Lateral internal sphincterotomy is the preferred method of surgery for patients with chronic anal fissures and is generally used when medical therapy has failed. The procedure involves the creation of a small incision in the internal anal sphincter, one of two muscles that control the anus. Overall, lateral internal sphincterotomy has a better success rate than any medicine currently used to treat long-term anal fissures. This procedure offers reduced complications, a lower chance of fissure recurrence and better rate of success than other treatment options.
If you suffer from anal fissures, scheduling a consultation with one of our colorectal surgeons can lead to long-term resolution of your chronic condition. There is a reason why we have such a high rate of patient satisfaction – it’s because, at La Peer’s Fissure & Fistula Center of Excellence, our goal is to provide the best treatment and overall surgical experience to our patients.
What Happens During the Procedure
Lateral internal sphincterotomy is an operation performed on the internal anal sphincter muscle for the treatment of chronic anal fissures. The internal anal sphincter is one of two muscles that comprise the anal sphincter, which controls the passage of feces. The internal anal sphincter is always under tension, also known as resting pressure. If that pressure becomes too high, the patient may experience an anal spasm, and a fissure may form or an existing one may be unable to heal. The procedure helps lower the resting pressure of the internal anal sphincter, which improves blood supply to the fissure and allows for faster healing. It is a minor procedure that is performed on an outpatient basis and uses either local or general anesthesia.
The surgery can be performed using 2 techniques:
- The open technique involves making an incision across the intersphincteric groove, separating the internal sphincter from the anal mucosa by blunt dissection, and dividing the internal sphincter using scissors.
- The closed technique or subcutaneous technique involves making a small incision at the intersphincteric groove, inserting a scalpel with the blade parallel to the internal sphincter and advancing it along the intersphincteric groove, and then rotating the scalpel towards the internal sphincter and dividing it.
The fissures usually heal within 3 weeks. By undergoing this procedure, patients experience long-lasting results and reduced recurrence as compared to treatment with medicine. Recurrence rate after LIS is found in about 5% of all cases.
Request your consultation today.
Call us at 888.512.2312 to schedule an appointment or:
Complications of Fissure Surgery
Although the lateral internal sphincterotomy is a standard procedure, in the treatment of fissures, rare risks can occur.
- Minor fecal incontinence and difficulty controlling flatulence are common side effects following surgery. Persistent minor fecal incontinence has been reported in 1.2% to 3.5% of patients.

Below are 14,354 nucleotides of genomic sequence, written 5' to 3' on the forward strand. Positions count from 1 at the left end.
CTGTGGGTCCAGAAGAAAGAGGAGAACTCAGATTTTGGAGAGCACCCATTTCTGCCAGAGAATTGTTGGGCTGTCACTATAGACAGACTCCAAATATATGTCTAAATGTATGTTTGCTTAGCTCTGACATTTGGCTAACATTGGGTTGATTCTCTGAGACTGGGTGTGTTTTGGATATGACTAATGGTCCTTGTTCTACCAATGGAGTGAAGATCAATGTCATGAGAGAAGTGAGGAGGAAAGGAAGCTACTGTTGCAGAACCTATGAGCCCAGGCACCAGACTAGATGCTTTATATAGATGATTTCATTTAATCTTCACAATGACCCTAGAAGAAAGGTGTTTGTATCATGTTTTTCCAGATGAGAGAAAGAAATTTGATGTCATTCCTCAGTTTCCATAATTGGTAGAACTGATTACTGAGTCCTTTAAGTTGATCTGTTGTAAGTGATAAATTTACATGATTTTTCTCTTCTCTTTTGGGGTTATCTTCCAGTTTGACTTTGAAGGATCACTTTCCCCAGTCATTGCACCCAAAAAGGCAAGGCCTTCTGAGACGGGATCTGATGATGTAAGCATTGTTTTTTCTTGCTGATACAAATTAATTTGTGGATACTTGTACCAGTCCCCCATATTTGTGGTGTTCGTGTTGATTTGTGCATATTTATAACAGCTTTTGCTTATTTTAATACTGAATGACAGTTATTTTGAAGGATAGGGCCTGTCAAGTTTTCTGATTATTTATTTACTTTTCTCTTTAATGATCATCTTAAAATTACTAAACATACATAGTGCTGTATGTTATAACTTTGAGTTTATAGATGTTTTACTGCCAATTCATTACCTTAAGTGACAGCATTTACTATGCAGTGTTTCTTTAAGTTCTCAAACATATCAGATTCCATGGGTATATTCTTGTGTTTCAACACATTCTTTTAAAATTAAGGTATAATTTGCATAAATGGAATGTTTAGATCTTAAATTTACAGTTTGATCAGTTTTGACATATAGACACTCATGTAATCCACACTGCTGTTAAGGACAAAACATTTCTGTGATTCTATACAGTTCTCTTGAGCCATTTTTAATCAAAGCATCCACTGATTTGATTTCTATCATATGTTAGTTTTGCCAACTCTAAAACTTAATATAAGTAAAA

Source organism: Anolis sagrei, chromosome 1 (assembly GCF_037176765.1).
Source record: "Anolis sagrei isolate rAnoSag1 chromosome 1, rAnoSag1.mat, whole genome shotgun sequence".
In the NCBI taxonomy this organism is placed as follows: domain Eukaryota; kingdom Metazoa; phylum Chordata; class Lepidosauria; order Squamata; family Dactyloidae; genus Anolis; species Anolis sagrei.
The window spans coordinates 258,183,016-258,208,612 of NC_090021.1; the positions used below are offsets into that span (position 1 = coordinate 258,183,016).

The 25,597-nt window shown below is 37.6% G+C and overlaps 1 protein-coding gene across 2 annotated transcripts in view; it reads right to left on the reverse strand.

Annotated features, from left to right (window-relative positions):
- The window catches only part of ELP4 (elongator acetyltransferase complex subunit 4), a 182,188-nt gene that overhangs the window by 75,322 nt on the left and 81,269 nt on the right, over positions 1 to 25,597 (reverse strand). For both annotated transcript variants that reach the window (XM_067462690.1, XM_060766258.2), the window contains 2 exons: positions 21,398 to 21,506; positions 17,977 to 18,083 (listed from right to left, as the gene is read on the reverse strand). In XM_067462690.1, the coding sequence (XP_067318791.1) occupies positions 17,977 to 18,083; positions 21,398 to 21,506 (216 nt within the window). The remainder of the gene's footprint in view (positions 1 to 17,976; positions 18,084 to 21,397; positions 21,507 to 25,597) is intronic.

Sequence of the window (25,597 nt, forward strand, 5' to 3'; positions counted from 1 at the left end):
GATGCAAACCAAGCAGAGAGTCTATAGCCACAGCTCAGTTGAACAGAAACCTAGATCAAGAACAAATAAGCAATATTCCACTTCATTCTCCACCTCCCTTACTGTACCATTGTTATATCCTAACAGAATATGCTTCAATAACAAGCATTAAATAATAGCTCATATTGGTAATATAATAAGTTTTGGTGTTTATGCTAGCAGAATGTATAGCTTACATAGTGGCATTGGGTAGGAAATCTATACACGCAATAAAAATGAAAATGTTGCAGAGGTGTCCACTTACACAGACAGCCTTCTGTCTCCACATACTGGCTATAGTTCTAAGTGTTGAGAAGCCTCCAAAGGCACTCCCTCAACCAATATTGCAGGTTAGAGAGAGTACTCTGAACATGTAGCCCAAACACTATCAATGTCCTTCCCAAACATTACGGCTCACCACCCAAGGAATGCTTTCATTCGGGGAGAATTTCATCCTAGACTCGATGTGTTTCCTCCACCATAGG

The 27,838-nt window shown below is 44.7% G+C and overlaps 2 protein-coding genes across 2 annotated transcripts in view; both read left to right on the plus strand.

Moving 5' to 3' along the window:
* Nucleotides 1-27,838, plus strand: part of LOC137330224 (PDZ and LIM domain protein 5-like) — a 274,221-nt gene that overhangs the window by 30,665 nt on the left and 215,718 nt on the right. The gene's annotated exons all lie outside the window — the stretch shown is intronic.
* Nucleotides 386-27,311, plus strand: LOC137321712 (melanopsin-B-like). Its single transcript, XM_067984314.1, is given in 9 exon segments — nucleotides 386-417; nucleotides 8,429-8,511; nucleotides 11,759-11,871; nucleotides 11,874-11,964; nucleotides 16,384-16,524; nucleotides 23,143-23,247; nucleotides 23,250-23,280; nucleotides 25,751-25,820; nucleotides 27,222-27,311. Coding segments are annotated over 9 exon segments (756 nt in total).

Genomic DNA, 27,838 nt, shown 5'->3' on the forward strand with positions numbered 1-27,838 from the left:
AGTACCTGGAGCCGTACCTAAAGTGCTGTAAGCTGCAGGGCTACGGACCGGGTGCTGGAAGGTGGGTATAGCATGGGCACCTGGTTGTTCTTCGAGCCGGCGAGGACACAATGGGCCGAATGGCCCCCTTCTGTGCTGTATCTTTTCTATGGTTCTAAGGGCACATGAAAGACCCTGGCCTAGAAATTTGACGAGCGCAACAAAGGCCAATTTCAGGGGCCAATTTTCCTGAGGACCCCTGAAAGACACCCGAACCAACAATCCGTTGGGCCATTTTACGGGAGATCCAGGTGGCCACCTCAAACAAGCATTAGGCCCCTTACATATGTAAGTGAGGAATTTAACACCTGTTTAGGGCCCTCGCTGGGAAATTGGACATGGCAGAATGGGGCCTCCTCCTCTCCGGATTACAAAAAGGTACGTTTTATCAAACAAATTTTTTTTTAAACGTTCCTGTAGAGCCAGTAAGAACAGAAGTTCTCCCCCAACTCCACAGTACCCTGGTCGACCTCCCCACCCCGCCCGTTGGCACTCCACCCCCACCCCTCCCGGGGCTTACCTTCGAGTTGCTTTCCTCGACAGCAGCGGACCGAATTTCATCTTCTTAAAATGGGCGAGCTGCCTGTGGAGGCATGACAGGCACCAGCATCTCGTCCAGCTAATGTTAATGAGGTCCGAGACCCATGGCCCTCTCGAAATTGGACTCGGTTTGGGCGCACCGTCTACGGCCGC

- Hemorrhage can occur, more often with the open technique, and may require suture ligation.
- Perianal abscess occurs in about 1% of closed sphincterotomies, generally in association with anal fistula caused by a breach of the anal mucosa by the scalpel. Incision and drainage of the abscess and fistulotomy are required.
Why Visit Our Surgical Center?
We are proud to see patients in a multi-million dollar facility that houses the best colorectal specialists and technologies available. Unlike large hospitals, our unique structure allows us to offer extremely personal care in a safe and controlled environment.
Lateral Internal Sphincterotomy FAQs
Q: Are there treatment alternatives to surgery?
A: Some simple treatments that may help treat fissures include: laxatives, ointments, injections of botulinum toxin, eating more fiber and drinking more fluid. In the event that these treatment options do not work, your doctor may advice you to proceed with a lateral internal sphincterotomy.
Q: Will I need to remain in the hospital after surgery?
A: You should be able to go home the same day, but your doctor will inform you about this based on your individual case.
Q: What can I expect after surgery?
A: After having anal fissure surgery, your rectal area will feel sore, especially when you go to the toilet. You will need to wash and dry the area carefully after having a bowel movement to reduce your risk of infection. You may find it helpful to have a bath.
You should also eat a healthy diet rich in fiber, fruit and vegetables and drink plenty of fluids to prevent constipation. Your doctor may prescribe laxatives to make bowel movements softer and easier to pass.
Q: When can I return to work?
A: It is usually possible to return to work after a few days depending on your type of work. Consult your physician.
Q: What happens if my fissure does not heal?
A: Your surgeon may suggest having another operation using an alternative technique, such as a fissurectomy or anal advancement flap.
Need Treatment for Anal Fissures?
Call our team of highly skilled surgeons to discuss whether a lateral internal sphincterotomy is right for you. Call us today at (888) 512-2312 or fill out our online contact form.
Please read this article on LIS from eMedicine.
Next, read about anal dilation (Lord’s Operation).